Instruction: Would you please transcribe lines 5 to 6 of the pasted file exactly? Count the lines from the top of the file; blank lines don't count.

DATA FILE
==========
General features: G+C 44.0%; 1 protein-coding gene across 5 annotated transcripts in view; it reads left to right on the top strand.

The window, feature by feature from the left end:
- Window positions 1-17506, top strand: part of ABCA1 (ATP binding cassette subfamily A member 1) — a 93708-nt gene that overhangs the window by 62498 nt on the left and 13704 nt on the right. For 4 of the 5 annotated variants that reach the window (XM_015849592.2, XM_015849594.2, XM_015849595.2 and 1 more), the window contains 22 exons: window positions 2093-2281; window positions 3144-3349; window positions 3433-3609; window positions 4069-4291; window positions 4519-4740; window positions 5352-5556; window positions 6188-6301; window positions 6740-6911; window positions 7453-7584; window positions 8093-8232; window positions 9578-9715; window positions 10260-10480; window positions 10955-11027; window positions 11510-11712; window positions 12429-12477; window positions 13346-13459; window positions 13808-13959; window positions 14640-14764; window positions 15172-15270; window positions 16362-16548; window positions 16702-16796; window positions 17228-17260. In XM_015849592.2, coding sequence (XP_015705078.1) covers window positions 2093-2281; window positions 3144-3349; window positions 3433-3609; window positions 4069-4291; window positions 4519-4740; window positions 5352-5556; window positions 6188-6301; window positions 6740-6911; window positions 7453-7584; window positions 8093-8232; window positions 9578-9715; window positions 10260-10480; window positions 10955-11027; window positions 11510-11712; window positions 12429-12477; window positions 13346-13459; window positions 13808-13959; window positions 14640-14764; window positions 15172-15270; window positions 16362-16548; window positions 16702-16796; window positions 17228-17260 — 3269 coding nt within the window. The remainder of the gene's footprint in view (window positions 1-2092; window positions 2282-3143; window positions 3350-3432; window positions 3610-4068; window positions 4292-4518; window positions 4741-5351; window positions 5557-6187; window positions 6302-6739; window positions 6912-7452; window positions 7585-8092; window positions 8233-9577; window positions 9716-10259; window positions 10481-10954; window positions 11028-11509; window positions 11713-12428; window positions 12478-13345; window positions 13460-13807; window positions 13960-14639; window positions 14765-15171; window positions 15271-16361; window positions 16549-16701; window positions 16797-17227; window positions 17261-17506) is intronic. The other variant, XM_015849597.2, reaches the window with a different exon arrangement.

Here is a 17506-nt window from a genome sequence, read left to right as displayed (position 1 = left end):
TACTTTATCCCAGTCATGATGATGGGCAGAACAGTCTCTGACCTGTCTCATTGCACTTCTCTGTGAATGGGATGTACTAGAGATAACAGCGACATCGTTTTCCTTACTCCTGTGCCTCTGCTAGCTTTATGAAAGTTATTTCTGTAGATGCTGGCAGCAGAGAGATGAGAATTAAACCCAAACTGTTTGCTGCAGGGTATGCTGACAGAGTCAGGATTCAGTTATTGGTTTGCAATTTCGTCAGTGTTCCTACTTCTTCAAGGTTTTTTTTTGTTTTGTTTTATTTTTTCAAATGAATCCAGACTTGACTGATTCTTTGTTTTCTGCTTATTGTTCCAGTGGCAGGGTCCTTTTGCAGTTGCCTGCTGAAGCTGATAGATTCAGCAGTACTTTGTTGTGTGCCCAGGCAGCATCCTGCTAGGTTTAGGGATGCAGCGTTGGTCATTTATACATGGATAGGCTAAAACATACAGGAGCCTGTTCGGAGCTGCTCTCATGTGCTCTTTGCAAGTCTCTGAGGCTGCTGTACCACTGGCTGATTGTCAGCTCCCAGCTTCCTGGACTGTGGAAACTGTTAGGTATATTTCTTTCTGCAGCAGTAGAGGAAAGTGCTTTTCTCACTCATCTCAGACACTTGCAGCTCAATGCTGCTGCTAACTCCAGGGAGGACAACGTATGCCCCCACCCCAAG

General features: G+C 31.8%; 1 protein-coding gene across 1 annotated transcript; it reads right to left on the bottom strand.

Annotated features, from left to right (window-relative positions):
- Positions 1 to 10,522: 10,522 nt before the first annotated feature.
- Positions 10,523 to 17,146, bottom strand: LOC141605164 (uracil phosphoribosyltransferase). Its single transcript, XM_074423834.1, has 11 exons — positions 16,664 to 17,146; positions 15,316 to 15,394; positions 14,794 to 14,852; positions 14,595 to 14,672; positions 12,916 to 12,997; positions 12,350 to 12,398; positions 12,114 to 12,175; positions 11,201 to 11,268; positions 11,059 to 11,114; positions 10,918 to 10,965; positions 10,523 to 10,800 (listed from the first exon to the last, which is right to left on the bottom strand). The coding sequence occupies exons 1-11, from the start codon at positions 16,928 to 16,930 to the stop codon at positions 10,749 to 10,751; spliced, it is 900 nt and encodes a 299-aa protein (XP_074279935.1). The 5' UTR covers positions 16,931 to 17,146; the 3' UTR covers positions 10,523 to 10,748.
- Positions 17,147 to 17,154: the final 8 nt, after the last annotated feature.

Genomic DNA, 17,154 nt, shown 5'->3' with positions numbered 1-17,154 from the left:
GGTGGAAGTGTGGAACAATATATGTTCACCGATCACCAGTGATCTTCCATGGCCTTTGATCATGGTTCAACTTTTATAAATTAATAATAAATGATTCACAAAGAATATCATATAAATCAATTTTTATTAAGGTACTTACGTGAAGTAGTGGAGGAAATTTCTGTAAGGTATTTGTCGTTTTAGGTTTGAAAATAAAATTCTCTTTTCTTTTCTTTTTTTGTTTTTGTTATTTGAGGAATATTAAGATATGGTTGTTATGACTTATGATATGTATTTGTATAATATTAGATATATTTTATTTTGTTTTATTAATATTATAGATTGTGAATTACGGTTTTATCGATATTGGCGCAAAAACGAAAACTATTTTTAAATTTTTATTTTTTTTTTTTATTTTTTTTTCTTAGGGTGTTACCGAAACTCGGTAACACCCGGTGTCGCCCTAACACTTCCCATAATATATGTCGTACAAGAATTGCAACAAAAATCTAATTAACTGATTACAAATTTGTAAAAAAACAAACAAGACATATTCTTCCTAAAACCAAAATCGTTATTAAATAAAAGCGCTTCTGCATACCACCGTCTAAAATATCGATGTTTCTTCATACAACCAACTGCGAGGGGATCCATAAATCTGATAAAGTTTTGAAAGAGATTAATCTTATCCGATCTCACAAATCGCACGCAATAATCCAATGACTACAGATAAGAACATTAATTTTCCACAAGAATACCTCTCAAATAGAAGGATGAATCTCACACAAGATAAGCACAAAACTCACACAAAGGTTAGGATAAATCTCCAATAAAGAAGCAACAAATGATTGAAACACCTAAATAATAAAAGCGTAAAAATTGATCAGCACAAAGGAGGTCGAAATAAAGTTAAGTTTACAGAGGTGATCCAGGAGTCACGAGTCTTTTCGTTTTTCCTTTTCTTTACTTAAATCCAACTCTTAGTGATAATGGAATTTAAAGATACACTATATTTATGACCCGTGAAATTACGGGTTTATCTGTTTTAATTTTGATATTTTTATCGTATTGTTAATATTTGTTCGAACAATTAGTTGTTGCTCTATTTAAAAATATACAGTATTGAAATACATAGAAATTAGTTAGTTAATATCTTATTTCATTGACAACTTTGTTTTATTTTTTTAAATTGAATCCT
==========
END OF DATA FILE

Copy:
TACTTTATCCCAGTCATGATGATGGGCAGAACAGTCTCTGACCTGTCTCATTGCACTTCTCTGTGAATGGGATGTACTAGAGATAACAGCGACATCGTTTTCCTTACTCCTGTGCCTCTGCTAGCTTTATGAAAGTTATTTCTGTAGATGCTGGCAGCAGAGAGATGAGAATTAAACCCAAACTGTTTGCTGCAGGGTATGCTGACAGAGTCAGGATTCAGTTATTGGTTTGCAATTTCGTCAGTGTTCCTACTTCTTCAAGGTTTTTTTTTGTTTTGTTTTATTTTTTCAAATGAATCCAGACTTGACTGATTCTTTGTTTTCTGCTTATTGTTCCAGTGGCAGGGTCCTTTTGCAGTTGCCTGCTGAAGCTGATAGATTCAGCAGTACTTTGTTGTGTGCCCAGGCAGCATCCTGCTAGGTTTAGGGATGCAGCGTTGGTCATTTATACATGGATAGGCTAAAACATACAGGAGCCTGTTCGGAGCTGCTCTCATGTGCTCTTTGCAAGTCTCTGAGGCTGCTGTACCACTGGCTGATTGTCAGCTCCCAGCTTCCTGGACTGTGGAAACTGTTAGGTATATTTCTTTCTGCAGCAGTAGAGGAAAGTGCTTTTCTCACTCATCTCAGACACTTGCAGCTCAATGCTGCTGCTAACTCCAGGGAGGACAACGTATGCCCCCACCCCAAG

General features: G+C 31.8%; 1 protein-coding gene across 1 annotated transcript; it reads right to left on the bottom strand.